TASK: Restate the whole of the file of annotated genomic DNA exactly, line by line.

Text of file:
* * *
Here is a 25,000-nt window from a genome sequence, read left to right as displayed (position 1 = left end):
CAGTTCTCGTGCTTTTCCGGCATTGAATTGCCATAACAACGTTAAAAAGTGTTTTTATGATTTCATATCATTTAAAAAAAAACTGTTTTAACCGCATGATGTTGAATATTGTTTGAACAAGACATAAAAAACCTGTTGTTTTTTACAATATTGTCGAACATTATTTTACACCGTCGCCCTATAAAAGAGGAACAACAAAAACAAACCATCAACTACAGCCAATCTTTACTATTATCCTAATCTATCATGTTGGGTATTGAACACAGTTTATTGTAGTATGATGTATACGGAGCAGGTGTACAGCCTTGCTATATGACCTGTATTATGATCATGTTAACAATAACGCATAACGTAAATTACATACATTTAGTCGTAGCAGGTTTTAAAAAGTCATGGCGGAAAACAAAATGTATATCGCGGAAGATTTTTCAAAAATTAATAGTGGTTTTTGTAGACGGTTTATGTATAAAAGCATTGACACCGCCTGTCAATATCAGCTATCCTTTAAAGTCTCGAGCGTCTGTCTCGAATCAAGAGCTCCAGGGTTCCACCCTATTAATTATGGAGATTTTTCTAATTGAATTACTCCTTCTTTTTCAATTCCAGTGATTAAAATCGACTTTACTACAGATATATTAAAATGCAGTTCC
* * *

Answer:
Here is a 25,000-nt window from a genome sequence, read left to right as displayed (position 1 = left end):
CAGTTCTCGTGCTTTTCCGGCATTGAATTGCCATAACAACGTTAAAAAGTGTTTTTATGATTTCATATCATTTAAAAAAAAACTGTTTTAACCGCATGATGTTGAATATTGTTTGAACAAGACATAAAAAACCTGTTGTTTTTTACAATATTGTCGAACATTATTTTACACCGTCGCCCTATAAAAGAGGAACAACAAAAACAAACCATCAACTACAGCCAATCTTTACTATTATCCTAATCTATCATGTTGGGTATTGAACACAGTTTATTGTAGTATGATGTATACGGAGCAGGTGTACAGCCTTGCTATATGACCTGTATTATGATCATGTTAACAATAACGCATAACGTAAATTACATACATTTAGTCGTAGCAGGTTTTAAAAAGTCATGGCGGAAAACAAAATGTATATCGCGGAAGATTTTTCAAAAATTAATAGTGGTTTTTGTAGACGGTTTATGTATAAAAGCATTGACACCGCCTGTCAATATCAGCTATCCTTTAAAGTCTCGAGCGTCTGTCTCGAATCAAGAGCTCCAGGGTTCCACCCTATTAATTATGGAGATTTTTCTAATTGAATTACTCCTTCTTTTTCAATTCCAGTGATTAAAATCGACTTTACTACAGATATATTAAAATGCAGTTCC